Don’t let Mickey the HR guy ruin our cricket!

Kamran Bloach Roar Rookie

By Kamran Bloach, Kamran Bloach is a Roar Rookie


24 Have your say

    Mickey Arthur - new Australian cricket coach (Courtesy: Fox Sports)

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    Here’s a hypothetical situation, which brings the real corporate world into the weird and wonderful world of the Australian national team.

    William* is a young engineer who was hired by a multinational company and assigned to a project team.

    William’s new team had done very well in the past but lately they were struggling against stronger competitors and William was hired specifically to bridge skills gaps that were considered to be the main problem behind team’s lacklustre performance.

    William eagerly looked forward to working in the field with rest of team members but was asked to stay back at the office for time being.

    For a few months, William kept waiting for his opportunity and in the meanwhile, William’s project team continued to perform poorly and things turned to the worst when they made a complete mess of an important project.

    Significant losses were incurred due to silly and avoidable mistakes made by some of the existing team members.

    Company’s management was not happy about this situation and HR head came up with the idea of having an offsite session for all team members to get together and think about ideas to turn things around. A memo with details of the session was sent to all employees including William.

    Along with a few other things, all team members were asked to bring an old magazine to be used a team building activity.

    Although William had little or no idea about what was going wrong as he was still waiting to get out in the field and become a contributing member of the project team, he looked forward to the meeting as he felt assured about his long-waited inclusion in the team for the next project.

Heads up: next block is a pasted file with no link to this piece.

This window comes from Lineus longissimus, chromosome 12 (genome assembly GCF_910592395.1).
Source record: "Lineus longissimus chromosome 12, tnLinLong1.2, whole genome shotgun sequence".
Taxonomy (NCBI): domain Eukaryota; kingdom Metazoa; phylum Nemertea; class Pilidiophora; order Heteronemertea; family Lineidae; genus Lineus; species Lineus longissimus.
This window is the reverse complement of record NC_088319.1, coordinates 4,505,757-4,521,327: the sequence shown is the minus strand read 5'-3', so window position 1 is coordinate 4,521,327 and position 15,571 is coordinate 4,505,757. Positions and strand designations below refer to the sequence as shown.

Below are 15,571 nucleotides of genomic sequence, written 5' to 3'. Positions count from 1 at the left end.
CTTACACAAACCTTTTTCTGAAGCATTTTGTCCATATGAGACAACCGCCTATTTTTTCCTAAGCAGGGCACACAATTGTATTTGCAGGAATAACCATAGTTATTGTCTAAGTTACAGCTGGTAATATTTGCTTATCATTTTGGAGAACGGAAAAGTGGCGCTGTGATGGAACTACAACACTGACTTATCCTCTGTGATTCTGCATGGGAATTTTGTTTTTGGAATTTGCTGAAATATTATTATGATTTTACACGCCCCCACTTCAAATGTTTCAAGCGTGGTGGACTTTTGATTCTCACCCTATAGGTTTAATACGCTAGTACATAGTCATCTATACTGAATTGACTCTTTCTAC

He somehow forgot to bring the magazine that was required but was relieved to see a few others turning up without an old magazine in their hands.

    ‘Maybe it was not that important’, he thought to himself.

    The company’s HR head was known for his attention to detail among many other things and he quickly noticed that a few employees including William didn’t bring magazines and thus had failed to comply with his orders.

    ‘This poor attitude must be the real reason behind project team failures’, he thought to himself and quickly shared his views with head of the project team who seemed to agree with him.

    Instead of focussing on the issues directly related to team’s overall performance, the rest of the session was spent on emphasising that ignoring instructions from superiors was an indication of ‘poor attitude’ and could very well be the reason behind the downfall.

    William and a few others were then banned from possible inclusion into the field team for the next project.

    William’s story may sound ridiculous but many of us will identify with situations like these as they are not that uncommon in corporate sector.

    The corporate world can make it easy to lose focus of what really matters to the organisation because you can’t see individual actions directly contributing to the company success. But you can easily find reasons behind a sporting team’s success or failure by looking at a team members’ on field performances.

    Look at the last two Tests and it is easy to see that our failures are a direct result of our batsmen failing to apply themselves among a few other things.

    With Micky Arthur’s announcement to leave Watson, Khawaja, Pattinson and Johnson out of the team for 3rd test, what is really being implied?

    That, you are not accountable for your performance in the test match but you are accountable for complying with coach demands, some of those are now being laughed at by our past cricket legends.

    Similar to what happened in William’s case, focussing on wrong performance objectives will only get you wrong results.

    If ‘off-the-field’ behaviour becomes the primary focus, then how can you expect players to score runs and win matches when others can persistently fail and still not be held accountable as long as they keep submitting their homework.

    Cricket teams are not hierarchies and individual performance on the match day should matter more than anything else. Making ten thousands presentations will not help Phil Hughes fare any better against Ashwin’s spin bowling nor will intellectualising about his batting turn Ed Cowan into a match winning batsman.

    We are rewarding wrong behaviours and punishing on trivial matters instead of looking at real match performances. We must pursue the correct goals if we want to build a world-class team and there are better and more transparent performance indicators available to coaches such as bowling and batting statistics for players and win/lose ratio for captains than their ability to make presentations.